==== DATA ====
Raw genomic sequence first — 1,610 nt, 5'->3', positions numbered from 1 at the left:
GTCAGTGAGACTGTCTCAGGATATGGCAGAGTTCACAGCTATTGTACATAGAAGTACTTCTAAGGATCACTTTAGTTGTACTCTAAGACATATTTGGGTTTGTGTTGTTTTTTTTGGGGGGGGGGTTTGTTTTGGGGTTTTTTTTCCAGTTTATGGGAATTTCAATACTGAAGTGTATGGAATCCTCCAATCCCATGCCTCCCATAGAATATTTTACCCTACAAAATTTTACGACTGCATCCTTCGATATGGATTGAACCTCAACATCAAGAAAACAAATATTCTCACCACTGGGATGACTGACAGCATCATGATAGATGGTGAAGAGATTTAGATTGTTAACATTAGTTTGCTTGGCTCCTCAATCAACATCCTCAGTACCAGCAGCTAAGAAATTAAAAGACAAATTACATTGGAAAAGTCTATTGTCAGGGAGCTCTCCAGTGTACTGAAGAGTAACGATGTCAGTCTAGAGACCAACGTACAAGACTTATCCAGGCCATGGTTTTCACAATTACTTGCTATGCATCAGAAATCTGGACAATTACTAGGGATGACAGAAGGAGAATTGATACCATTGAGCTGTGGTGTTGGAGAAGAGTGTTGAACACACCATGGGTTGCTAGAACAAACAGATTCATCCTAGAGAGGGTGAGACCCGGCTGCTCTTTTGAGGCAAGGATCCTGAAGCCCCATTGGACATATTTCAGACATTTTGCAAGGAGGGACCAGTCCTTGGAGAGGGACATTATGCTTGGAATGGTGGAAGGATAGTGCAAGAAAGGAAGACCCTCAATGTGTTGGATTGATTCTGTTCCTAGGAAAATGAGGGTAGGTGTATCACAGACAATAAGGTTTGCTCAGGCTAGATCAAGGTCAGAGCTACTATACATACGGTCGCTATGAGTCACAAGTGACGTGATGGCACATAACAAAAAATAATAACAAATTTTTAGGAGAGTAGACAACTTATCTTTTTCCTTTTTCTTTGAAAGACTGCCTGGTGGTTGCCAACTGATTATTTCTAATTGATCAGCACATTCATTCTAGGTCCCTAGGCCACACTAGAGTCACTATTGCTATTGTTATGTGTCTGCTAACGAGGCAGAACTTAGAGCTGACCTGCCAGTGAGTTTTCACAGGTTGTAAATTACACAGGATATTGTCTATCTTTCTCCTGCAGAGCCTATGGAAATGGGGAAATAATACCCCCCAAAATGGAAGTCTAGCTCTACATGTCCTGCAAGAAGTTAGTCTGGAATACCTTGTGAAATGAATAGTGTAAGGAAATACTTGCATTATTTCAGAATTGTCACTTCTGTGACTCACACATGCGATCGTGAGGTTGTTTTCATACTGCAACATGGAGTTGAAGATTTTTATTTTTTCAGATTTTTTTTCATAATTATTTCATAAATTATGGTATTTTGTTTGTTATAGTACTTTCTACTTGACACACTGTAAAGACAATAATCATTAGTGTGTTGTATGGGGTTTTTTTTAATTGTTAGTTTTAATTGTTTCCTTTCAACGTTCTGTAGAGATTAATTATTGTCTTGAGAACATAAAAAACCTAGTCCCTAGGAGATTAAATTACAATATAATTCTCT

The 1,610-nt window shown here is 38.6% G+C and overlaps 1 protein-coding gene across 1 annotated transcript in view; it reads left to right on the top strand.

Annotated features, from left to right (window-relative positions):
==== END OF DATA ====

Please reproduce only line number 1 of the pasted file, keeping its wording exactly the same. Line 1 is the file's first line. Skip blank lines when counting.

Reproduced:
Raw genomic sequence first — 1,610 nt, 5'->3', positions numbered from 1 at the left: